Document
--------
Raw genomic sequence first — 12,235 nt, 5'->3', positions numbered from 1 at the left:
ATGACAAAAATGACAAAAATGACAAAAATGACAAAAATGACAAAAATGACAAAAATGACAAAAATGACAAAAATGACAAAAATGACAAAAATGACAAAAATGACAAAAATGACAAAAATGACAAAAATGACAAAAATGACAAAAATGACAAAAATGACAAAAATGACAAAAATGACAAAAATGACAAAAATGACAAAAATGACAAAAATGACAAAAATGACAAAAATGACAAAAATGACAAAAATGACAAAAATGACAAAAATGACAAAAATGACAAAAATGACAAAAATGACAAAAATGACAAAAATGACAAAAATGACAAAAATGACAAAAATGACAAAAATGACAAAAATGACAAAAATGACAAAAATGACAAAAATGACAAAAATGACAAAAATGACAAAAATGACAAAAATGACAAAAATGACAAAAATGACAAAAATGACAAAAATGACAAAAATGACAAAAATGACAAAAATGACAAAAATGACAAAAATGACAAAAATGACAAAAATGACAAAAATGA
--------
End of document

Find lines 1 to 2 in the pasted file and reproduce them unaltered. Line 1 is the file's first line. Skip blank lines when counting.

Raw genomic sequence first — 12,235 nt, 5'->3', positions numbered from 1 at the left:
ATGACAAAAATGACAAAAATGACAAAAATGACAAAAATGACAAAAATGACAAAAATGACAAAAATGACAAAAATGACAAAAATGACAAAAATGACAAAAATGACAAAAATGACAAAAATGACAAAAATGACAAAAATGACAAAAATGACAAAAATGACAAAAATGACAAAAATGACAAAAATGACAAAAATGACAAAAATGACAAAAATGACAAAAATGACAAAAATGACAAAAATGACAAAAATGACAAAAATGACAAAAATGACAAAAATGACAAAAATGACAAAAATGACAAAAATGACAAAAATGACAAAAATGACAAAAATGACAAAAATGACAAAAATGACAAAAATGACAAAAATGACAAAAATGACAAAAATGACAAAAATGACAAAAATGACAAAAATGACAAAAATGACAAAAATGACAAAAATGACAAAAATGACAAAAATGACAAAAATGACAAAAATGACAAAAATGACAAAAATGACAAAAATGACAAAAATGACAAAAATGACAAAAATGA